@QY: Absolutely. But notice that for Tannaka-Krein to reconstruct an actual group puts restrictions on the category of modules: it must be symmetric, and the forgetful functor must preserve the symmetry. From the Hopf algebraic perspective, this is the requirement that H = U(g) is cocommutative, and then TK will reconstruct some dual to H, which will be a commutative algebra and hence a scheme. But anyway, if H is cocommutative, it's pretty close to a universal enveloping algebra already. –  Theo Johnson-Freyd Apr 15 '10 at 15:51

2 Answers 2

up vote 27 down vote accepted

Rather than an answer, this is more of an anti-answer: I'll try to persuade you that you probably don't want to know the answer to your question.

Instead of some exotic nonalgebraic Lie algebra, let's start with the one-dimensional Lie algebra $\mathfrak{g}$ over a field $k$. A representation of $\mathfrak{g}$ is just a finite-dimensional vector space + an endomorphism. I don't know what the affine group scheme attached to this Tannakian category is, but thanks to a 1954 paper of Iwahori, I can tell you that its Lie algebra can be identified with the set of pairs $(\mathfrak{g},c)$ where $\mathfrak{g}$ is a homomorphism of abelian groups $k\to k$ and $c$ is an element of $k$. So if $k$ is big, this is huge; in particular, you don't get an algebraic group. (Added: $k$ is algebraically closed.)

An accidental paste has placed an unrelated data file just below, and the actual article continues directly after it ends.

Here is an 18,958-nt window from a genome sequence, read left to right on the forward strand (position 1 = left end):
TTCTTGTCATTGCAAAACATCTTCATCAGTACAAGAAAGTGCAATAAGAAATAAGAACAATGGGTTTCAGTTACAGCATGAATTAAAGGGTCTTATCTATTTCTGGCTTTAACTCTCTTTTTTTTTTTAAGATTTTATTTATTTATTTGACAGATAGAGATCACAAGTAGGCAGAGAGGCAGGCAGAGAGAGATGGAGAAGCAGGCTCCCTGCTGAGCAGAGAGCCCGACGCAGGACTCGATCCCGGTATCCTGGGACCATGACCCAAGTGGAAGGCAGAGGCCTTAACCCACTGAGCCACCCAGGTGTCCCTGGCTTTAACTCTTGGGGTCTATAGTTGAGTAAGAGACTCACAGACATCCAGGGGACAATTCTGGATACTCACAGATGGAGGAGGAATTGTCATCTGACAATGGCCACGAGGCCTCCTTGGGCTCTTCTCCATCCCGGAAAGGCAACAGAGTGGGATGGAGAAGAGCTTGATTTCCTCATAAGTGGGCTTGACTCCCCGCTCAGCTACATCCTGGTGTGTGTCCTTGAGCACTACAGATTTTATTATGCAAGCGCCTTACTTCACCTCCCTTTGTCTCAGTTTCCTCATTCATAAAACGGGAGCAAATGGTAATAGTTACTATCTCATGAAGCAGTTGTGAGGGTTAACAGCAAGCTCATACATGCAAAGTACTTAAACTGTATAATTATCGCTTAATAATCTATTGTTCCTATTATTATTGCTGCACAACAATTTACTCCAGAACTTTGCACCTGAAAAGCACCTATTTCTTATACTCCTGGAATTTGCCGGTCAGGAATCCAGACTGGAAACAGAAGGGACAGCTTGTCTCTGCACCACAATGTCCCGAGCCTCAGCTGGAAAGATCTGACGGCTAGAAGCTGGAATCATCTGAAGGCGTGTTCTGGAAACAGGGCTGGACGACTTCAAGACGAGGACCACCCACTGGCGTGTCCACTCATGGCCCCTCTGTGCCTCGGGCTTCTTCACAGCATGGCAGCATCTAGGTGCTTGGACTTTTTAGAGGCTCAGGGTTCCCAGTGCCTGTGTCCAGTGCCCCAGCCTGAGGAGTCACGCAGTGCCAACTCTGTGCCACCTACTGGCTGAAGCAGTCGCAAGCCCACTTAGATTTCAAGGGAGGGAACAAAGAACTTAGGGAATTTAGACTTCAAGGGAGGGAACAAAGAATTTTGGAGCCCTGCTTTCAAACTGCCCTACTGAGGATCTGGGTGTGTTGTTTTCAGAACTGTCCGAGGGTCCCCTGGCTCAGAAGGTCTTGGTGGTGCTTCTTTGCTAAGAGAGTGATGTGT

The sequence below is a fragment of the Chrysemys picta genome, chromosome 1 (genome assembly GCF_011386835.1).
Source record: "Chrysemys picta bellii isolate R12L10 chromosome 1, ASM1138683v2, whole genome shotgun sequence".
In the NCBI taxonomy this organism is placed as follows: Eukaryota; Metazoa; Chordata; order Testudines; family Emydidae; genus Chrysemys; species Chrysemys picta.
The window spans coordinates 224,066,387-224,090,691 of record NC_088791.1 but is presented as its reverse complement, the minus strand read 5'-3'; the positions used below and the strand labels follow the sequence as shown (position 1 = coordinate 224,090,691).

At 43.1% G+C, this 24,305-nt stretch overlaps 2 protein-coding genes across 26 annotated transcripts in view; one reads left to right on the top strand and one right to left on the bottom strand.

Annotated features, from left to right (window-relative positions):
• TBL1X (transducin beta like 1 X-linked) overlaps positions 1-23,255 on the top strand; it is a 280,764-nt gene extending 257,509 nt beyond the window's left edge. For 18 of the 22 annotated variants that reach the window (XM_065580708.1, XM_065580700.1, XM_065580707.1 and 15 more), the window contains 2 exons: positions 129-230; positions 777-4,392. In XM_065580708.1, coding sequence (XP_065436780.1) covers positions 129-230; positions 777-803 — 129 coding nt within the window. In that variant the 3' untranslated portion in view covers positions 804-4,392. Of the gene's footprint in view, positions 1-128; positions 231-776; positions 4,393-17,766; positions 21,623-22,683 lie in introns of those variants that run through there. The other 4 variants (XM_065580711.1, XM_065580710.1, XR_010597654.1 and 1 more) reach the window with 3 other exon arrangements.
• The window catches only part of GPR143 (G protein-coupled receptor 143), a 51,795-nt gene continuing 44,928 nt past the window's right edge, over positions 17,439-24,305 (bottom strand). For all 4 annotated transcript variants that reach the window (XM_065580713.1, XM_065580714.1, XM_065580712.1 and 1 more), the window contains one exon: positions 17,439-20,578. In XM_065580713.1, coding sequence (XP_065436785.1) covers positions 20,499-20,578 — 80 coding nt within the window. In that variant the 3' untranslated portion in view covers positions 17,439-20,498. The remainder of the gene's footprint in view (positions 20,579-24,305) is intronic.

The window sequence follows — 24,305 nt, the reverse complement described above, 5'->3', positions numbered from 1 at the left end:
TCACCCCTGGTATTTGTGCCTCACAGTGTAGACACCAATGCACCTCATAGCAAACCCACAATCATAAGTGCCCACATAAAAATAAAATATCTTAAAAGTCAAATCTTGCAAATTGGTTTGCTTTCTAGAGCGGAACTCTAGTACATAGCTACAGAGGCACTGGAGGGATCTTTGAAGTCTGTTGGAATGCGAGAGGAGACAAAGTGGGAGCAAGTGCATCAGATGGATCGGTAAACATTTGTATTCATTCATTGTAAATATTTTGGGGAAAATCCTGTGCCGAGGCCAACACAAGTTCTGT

By contrast, the affine group scheme attached to the category of representations of a semisimple Lie algebra $\mathfrak{g}$ in characteristic zero is the simply connected algebraic group with Lie algebra $\mathfrak{g}$.

In summary: this game works beautifully for semisimple Lie algebras (in characteristic zero), but otherwise appears to be a big mess. See arXiv:0705.1348 for a few more details.

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Not that I disagree with the conclusion of this answer but the group scheme is $\mathrm{Spec}k[t]\times\mathrm{Spec}k[k]$ with $t\mapsto 1\otimes t+t\otimes1$ and $k[k]$ is the group algebra of the additive group k (and thus $\lambda\mapsto\lambda\otimes\lambda$). (I think that both for this and for the Lie algebra description one has to assume that $k$ is algebraically closed.) –  Torsten Ekedahl Apr 15 '10 at 8:57
    
Thanks --- that looks like the correct way to interpret Iwahori's statements (and, yes, I should have assumed k to be algebraically closed). –  JS Milne Apr 15 '10 at 9:11